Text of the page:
You can search the 1950 US Census!

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Searching the 1950 US Census will be an awkward and cumbersome search until every field is indexed. But you can give it a try.

Be sure you to navigate to the search page:  https://1950census.archives.gov/search

The 1950 US Census NARA Search Page



The search has limited features that include: name, state, county and enumeration district. You do not have to enter search terms any field. For example, you can leave the county or the enumeration district blank.

1950 US Census Search Inputs


If you cannot see the population schedule sheet for the search result on the right, click on “Population Schedule” to see the actual census sheet.

Of course I had better luck in small towns with families having unique names. Just as in any census, try to search for unusual family names. I have even had some success searching boroughs of New York City.

How about a quick hands-on exercise to find a name on the census? I have a simple example using my favorite poet, Ogden Nash.


Name: Frederick Ogden Nash
State: Maryland

1950 US Census Search fields for Ogn Nash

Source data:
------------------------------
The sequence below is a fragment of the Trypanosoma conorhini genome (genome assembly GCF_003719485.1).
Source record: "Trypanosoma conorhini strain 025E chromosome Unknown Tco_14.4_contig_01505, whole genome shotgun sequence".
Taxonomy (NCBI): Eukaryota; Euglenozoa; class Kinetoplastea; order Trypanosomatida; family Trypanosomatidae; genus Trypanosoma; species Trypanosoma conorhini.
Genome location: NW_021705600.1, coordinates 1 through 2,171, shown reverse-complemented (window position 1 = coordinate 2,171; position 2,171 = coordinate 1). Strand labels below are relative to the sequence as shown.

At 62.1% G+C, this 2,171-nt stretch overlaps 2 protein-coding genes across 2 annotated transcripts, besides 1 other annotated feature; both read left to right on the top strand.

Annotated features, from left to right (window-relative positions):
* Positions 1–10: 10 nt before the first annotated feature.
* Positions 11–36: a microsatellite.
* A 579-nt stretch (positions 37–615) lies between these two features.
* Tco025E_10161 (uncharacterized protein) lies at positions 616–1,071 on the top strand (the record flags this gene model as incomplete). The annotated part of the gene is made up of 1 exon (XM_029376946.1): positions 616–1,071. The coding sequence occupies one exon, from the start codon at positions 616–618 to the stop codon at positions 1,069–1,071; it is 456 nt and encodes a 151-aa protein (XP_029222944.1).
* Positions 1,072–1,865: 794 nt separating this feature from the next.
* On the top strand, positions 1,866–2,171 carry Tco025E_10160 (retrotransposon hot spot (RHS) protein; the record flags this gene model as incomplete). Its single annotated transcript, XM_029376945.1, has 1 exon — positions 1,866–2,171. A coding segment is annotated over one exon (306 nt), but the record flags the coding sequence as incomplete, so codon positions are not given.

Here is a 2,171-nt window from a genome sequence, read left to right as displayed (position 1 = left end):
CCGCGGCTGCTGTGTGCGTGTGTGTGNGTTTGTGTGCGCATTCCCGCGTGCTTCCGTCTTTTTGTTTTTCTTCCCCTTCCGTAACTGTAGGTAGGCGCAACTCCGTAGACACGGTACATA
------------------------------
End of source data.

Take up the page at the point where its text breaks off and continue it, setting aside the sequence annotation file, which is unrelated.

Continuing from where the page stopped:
The first result on the right-hand side, listed Odgen Nash (rather than Frederick Ogden Nash) and showed him with his wife Frances, and his children Linell and Isabel. Note: this result came up without entering a county or enumeration district.

Ogden Nash search result in 1950 US Census

On the bottom of each search result is the “Machine Learning (AI) Extracted Names” section that can help by showing you the names that appear on the same census sheet. The AI-generated indexing was surprising to me because it does try to offer alternate spellings of names.

Odgen Nash and family in 1950 US Census

To download the sheet, click on the three dots that appear under “Help Us To Transcribe Names” to see the option to download the sheet.

Option to download

Only the first entry is expanded. If your family member is in one of the other entries, click on “Population Schedule” to see the actual page of the census.

Multiple results (unexpanded)

And the population schedule for that result will expand. (Only one population schedule sheet will appear in the results on the right at one time.)